I earned my degree in journalism back in the 1970s from universities in both Moscow and Warsaw. Instructors at both institutions used the same archetypal example to explain the nature of propaganda, saying that we can describe a glass as half-empty or half-full.
Both statements are true, but they serve opposing propaganda purposes. The first assertion carries a negative connotation, whereas the second is full of optimism. The idea was that we could effectively influence readers, viewers or listeners in this way without resorting to the use of lies.
That was essentially how all Soviet propaganda worked: The authorities interpreted objective facts to suit their own purposes.
Now everything has changed. The glass is empty, the world sees that it is empty, but the Russian media proclaims: "The glass is completely full." And no sooner does the glass become full again than we hear: "It is empty. There is nothing there." I worked for Soviet newspapers during the terms of four Soviet leaders, from Leonid Brezhnev to Mikhail Gorbachev, and this is the first time the authorities have lied so brazenly and shamelessly. They have truly reached a new low.
Here is an indisputable fact: A passenger plane was shot down over territory controlled by pro-Russian separatists. Everyone understands that it was a mistake and not an intentional act, and the separatists could have admitted as much.
In a similar situation, when Soviet forces mistakenly shot down a South Korean airliner in 1983, Soviet media did not deny the incident but focused all its propaganda efforts on explaining the context of how it happened, claiming, for example, that the South Korean crew had "provocatively changed course."
This time the Kremlin-controlled media has repeatedly claimed that: the airplane was not shot down at all, but fell out of the sky by itself; a bomb exploded aboard the airplane; the airplane was hit by a Ukrainian missile fired from the ground; a Ukrainian air force fighter pursued and then attacked the plane; the U.S. shot down the plane in order to damage Russia's reputation; no living people were aboard the plane as it flew on autopilot from Amsterdam, where it had been pre-loaded with "rotting corpses."
Difficult as it is to believe, that last, completely ridiculous version of events, which was put forward by Igor Girkin, the commander of the pro-Russian terrorists responsible for the tragedy, not only aired on all state-controlled media outlets, but was the subject of serious discussion.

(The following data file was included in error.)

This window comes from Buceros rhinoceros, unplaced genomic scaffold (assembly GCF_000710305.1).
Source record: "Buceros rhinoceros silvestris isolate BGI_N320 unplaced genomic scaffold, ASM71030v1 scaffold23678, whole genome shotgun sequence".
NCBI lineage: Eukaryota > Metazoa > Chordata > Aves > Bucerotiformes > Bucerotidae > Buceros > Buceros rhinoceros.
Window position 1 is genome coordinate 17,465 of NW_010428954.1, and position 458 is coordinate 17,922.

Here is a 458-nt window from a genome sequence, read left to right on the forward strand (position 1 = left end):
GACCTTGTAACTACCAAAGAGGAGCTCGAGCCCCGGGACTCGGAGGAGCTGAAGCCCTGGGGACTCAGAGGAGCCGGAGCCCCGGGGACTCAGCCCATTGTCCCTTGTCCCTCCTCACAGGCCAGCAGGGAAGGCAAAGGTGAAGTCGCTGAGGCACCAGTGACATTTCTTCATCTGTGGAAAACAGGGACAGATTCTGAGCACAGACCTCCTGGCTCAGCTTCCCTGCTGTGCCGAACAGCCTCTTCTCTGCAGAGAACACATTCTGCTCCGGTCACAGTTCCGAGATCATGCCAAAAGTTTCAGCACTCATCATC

All of those versions of events were deliberate lies, and all of the reporters and commentators who authored and discussed them knew they were telling lies. And yet they still did it. At the same time, their behavior did not suggest that they were unaware of the existence of the Internet, where citizens could find ample evidence refuting their claims: videos, photos, recordings of intercepted telephone conversations and eyewitness testimony. For Russia's state media journalists, it was not enough to simply twist the facts to their own purposes: They felt compelled to tell bold-faced lies.
An experienced, older journalist and I recently debated whether this practice is deliberate or the result of simple incompetence. After all, the authorities could just spin the facts to suit their propaganda goals. Why bother building a parallel universe? "In our time," my companion said with a sigh, "we maintained higher standards," attributing the problem to unprofessionalism.
But I think it is done deliberately. When propaganda is based on nuances of interpretation, the chance always remains that someone with a fresh perspective or a critical mindset can cast doubt on those claims. However, when the authorities base their propaganda entirely on lies, they achieve their desired result faster and leave no room for doubt. Thus, lies provide a quicker and more effective means to the end.
Andrei Malgin is a journalist and literary critic.